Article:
The Press Newspaper
Waite alums plan reunion
On Friday, alumni will meet at 4 p.m. for a tour of the high school, and then will attend a Mud Hens game at Fifth Third Field. On Saturday, Aug. 17 at 9:30 a.m., classmates are invited to golf at Chippewa Golf course, and then have dinner at Carranor Hunt & Polo Club in Perrysburg from 6-11 p.m.
Reservations are required for golf, the game and dinner. For details, visit http://whsclassof63-com.webs.com or call Rick Rowland at 419-666-6610 or Karen Roscoe Ross 419-878-3540.
Graduates from 1953 through 1959 are also invited. For reservations, call Dave Czajka at 419-+385-2292 or 419-699-1532. All reservations must be pre-paid; no walk-ins.
During operating hours, trained docents and greeters will be on hand to answer questions and to share the history of the 1820s stone home of the first keeper of the Marblehead Light, Benajah Wolcott.
The house will also open June 8 from 11-3 as part of the Second Saturday schedule. Special Second Saturday open house are scheduled each month through October.
New and experienced volunteers gathered at the Keeper’s House, 9999 Bayshore Road in Danbury last week to get reacquainted and to get ready to welcome the thousands of visitors that come throughout the season to enjoy the restored home, the museum and adjacent historic cemetery, and to learn about life on the Firelands frontier.
The Keeper’s House site was in the middle of one of the first skirmishes of the War of 1812, and celebrated the bi-centennial of that event last year.
The Wolcott Keeper’s House is a project of the Ottawa County Historical Society, who purchased and restored the home in the 1990s, and uses it as a venue to share local history. The house and grounds and programming are supported through donations, grants, and fundraising.
For more information, visit www.thekeepershouse.org To join volunteers, call 419-798-5832.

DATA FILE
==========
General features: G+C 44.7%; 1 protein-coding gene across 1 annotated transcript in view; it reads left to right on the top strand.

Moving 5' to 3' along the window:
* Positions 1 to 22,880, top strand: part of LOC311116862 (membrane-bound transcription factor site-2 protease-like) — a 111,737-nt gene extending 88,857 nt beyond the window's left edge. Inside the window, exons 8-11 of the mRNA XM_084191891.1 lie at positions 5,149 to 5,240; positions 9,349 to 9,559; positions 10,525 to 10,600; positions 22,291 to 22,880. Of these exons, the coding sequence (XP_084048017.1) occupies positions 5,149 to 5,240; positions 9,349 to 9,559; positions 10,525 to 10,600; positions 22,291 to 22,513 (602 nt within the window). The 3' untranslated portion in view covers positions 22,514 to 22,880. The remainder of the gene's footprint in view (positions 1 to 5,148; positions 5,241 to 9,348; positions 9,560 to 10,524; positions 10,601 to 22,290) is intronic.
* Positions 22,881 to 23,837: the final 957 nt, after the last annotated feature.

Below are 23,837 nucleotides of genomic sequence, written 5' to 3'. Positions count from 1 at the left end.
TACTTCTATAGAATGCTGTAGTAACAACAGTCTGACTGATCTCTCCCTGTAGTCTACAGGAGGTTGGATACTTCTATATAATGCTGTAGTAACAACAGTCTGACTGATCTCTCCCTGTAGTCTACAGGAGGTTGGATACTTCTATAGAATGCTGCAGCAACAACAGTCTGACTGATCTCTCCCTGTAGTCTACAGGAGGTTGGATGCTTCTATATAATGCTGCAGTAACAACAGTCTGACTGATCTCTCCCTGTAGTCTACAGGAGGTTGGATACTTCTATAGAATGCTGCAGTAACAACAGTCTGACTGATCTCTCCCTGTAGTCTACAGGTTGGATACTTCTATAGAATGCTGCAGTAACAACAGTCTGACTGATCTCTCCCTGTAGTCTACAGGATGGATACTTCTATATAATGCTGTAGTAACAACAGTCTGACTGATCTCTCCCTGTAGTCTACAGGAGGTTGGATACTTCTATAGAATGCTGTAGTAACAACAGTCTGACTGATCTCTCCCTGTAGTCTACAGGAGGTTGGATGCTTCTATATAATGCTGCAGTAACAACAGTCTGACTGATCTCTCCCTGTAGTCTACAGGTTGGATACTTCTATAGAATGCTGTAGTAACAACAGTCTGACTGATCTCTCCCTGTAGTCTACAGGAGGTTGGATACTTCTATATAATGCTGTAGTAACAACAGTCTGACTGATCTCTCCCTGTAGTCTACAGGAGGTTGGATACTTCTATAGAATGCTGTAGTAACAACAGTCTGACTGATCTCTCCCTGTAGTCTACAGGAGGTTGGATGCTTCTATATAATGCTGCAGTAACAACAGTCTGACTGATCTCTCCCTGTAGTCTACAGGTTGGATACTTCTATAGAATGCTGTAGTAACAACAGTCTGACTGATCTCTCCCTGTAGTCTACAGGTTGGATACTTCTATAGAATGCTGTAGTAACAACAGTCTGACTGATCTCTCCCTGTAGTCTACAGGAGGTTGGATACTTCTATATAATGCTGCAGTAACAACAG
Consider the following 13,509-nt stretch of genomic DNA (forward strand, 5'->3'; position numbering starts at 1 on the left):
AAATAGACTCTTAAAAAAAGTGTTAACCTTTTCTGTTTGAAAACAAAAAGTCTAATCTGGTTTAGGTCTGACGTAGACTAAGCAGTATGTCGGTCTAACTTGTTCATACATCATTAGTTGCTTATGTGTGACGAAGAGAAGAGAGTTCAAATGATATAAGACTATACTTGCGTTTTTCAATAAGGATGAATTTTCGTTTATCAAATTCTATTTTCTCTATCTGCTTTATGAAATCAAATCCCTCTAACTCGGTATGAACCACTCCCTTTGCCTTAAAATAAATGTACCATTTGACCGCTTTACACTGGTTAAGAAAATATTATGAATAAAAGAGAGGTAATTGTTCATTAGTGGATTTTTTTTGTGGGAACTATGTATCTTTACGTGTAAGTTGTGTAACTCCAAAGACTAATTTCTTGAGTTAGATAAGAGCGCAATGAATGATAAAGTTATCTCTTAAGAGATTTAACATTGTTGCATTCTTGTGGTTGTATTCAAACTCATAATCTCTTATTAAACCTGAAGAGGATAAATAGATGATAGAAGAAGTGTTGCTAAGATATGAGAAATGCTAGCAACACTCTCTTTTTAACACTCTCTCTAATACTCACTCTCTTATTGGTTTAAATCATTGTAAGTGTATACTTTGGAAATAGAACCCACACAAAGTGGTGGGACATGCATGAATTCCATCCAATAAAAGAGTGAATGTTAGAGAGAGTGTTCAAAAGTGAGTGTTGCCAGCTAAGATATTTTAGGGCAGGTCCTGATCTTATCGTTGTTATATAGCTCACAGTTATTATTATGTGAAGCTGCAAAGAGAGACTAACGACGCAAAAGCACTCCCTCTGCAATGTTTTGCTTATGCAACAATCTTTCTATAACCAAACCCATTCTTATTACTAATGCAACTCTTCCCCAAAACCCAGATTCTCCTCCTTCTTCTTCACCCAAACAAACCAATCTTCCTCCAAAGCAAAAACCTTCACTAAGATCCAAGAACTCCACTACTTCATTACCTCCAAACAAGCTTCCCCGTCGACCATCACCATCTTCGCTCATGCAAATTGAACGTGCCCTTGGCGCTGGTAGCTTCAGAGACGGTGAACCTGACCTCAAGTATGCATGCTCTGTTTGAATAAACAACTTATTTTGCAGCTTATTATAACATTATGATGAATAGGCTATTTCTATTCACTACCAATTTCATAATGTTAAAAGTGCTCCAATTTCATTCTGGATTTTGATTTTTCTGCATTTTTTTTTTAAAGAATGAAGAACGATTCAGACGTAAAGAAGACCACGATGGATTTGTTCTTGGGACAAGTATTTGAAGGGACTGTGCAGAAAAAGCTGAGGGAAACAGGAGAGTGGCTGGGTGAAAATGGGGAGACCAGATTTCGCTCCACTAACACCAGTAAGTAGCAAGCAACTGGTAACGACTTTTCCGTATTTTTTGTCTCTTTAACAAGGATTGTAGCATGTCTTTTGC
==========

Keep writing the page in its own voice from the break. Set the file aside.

Women who have overcome obstacles to positively impact the greater Walbridge community have the opportunity to earn recognition as Steel Magnolia Award recipients in the program funded by the AK Steel Foundation. Up to 10 awards are given annually, limited to no more than one recipient per AK Steel U.S. location per year. Each recipient designates a $1,000 donation to an eligible charity of her choice.
The award honors women of all ages who have faced personal adversity and have shown exceptional strength, courage, compassion and leadership through their work in support of their communities.
Middletown Community Foundation Executive Director T. Duane Gordon added: “The nomination essays we receive annually for the Steel Magnolia Award are so inspiring and moving that it is a highlight of our work each year. Our communities have such amazing women accomplishing so much that it can be astounding but also motivating.”
Last year’s Walbridge-area honoree was the late Christine Bosch of Millbury, whose parents chose for her $1,000 award to support her former school, Cardinal Stritch High School.
Bosch was born with Down syndrome but grew to be a faithful volunteer in her community prior to her death in 2011 shortly before her 35th birthday. She was an active member of St. Jerome’s Church, being its top festival ticket seller for two years. She received the ARC Lucas County Volunteer of the Year Award in 2007 for her work with Help Me Grow.
For nine years, she served as the manager for the boys’ basketball team at Cardinal Stritch. The school awarded her an honorary posthumous diploma and placed her photo on the school Athletic Wall of Fame last year.
Nominations, which should take the form of an essay of 500 words or less, must be submitted to the program administrator, the Middletown Community Foundation, no later than July 31. Nominees must live in the vicinity of an AK Steel facility. Association with AK Steel is not a requirement for nomination and will have no bearing on the nominee’s consideration.
Visit www.mcfoundation.org/steelmagnolia to view complete requirements and obtain a nomination form. For more information, contact the Middletown Community Foundation at 513-424-7369.
James Derickson welcomed the group, and conducted the meeting and awards ceremony.
Among those recognized were teachers Herb Katko, Phyllis Barker and Kathleen Soenichsen. Classes and their spokespersons were Gordon Moellman (1943); Joyce Kontak (1953), Jim Netcher (1963), Bruce Winters (1938), Bea Kline (1948, Rosemary Schlievert (1958) and John James (1968).
Prizes were awarded to Esther Magsig James for being the oldest graduate present; to Fred Hasselkus, who traveled the greatest distance (from Mission Viejo, Calif.) and Carolyn Witt Starnes for having the newest grandchild.
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